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Mathematical Minimum (for Aspiring Physicists)

Derivation of some Differential Formulas

Differentiation of power function (for n 0, see Eq.(32) for the case with n = 0):

d(yn) (y + y)n - yn yn (1 + y/y)n - yn yn (1 + ny/y) - yn nyn-1y = nyn-1dy ---------- (26)

where we have used the power series expansion: (1 + x)n = 1 + nx + n(n-1)x2/2! + . In Eq.(10), we can re-arrange the y variable to one side and re-write y-2dy = -d(y-1) by applying the formula in Eq.(26) for the case of n = -1. Integration to obtain the solution becomes trivial once it is written in this form.

Note: Only the highest term or the 2nd highest term (in case of cancellation of the highest term) is taken in the series expansion. Readers of this page are strongly urged to complete the intermediate steps for many of the derivations as it offers a chance to apply their skill on the subjects.

Derviation of the differentiation for the sine and cosine functions:

dsinx = sin(x + x) - sinx = sinx cosx + cosx sinx - sinx cosx x = cosx dx ---------- (27)
dcosx = cos(x + x) - cosx = cosx cosx - sinx sinx - cosx -sinx x = -sinx dx ---------- (28)

where we have used the series expansion (derived from the Taylor series expansion about the point xo = 0):

sinx = x - x3/3! + ---------- (29a)
cosx = 1 - x2/2! + ----------(29b)

and the trigonometric formulas:

sin(A + B) = sinAcosB + cosAsinB ---------- (29c)
cos(A + B) = cosAcosB - sinAsinB ---------- (29d)

These trigonometric formulas were discovered more than one thousand years ago by the Muslim mathematician Abu Wafa.

§ Derivation of the relation d[ln(y)] = dy/y:

Logarithm Let us start from the differentiation of the logarithmic function loga(y) with an arbitrary base a:

d[loga(y)] loga(y + y) - loga(y) loga(1 + y/y)
(y/y) loga(1 + y/y)(y/y) ---------- (30)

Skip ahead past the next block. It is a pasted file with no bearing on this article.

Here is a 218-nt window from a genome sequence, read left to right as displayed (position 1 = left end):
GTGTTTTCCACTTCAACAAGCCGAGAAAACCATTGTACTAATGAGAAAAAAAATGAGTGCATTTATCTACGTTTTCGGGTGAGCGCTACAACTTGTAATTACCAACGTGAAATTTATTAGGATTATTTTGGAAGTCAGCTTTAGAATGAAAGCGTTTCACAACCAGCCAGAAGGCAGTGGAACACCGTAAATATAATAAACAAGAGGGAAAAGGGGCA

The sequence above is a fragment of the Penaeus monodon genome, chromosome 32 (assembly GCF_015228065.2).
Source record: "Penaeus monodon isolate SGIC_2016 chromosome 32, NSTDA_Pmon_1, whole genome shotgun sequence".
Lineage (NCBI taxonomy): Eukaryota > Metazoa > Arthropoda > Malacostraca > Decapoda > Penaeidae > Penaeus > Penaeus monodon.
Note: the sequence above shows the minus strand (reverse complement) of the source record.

where we have applied the logarithmic relations (Figure 11):
loga(u/v) = loga(u) - loga(v) ---------- (31a)
loga(u)n = n loga(u) ---------- (31b).

Figure 11 Logarithm
[view large image]

Now if we define n = y/y, e(1 + 1/n)n, a = e, ln(y) = loge(y), and use the identity loga(a) = 1; then
d[ln(y)] y/y = dy/y -------- (32).

As a corollary from the definition of the exponential base e, it can be shown that differentiation of the exponential function ex is simply:

d(ex) = ex dx ---------- (33).

Incidentally, logarithm is not equal to "log-a-rhythm" (Figure 12). It was invented for manipulating large number by reducing it to a manageable size, e.g., log10(1000000000) = log10(109) = 9. The first logarithmic table was constructed by the Scottish mathematician John Napier (1550-1617) in the base of e (since known as natural log). Also note that in term of complex function with a real and an imaginary parts, the exponential and trigonometric functions are related by the formula:

Log-a-Rhythm Euler's Formula y = ei x = cos x + i sin x ---------- (34)

This relationship was discovered by the Swiss mathematician Leonhard Euler (1707-83). The modern derivation can be obtained easily if we perform a Taylor series expansion about the point xo = 0 for ex, substituting to the independent variable with ix and comparing the result with Eqs.(29a,b). The Euler's divine formula (Figure 13) :

ei + 1 = 0 ---------- (35)

Figure 12 Log-a-Rhythm [view large image]

Figure 13 Euler's Formula [view large image]

is a straight forward application of Eq.(34). It contains all the special symbols in mathematics: e, i = , , 1, and 0.

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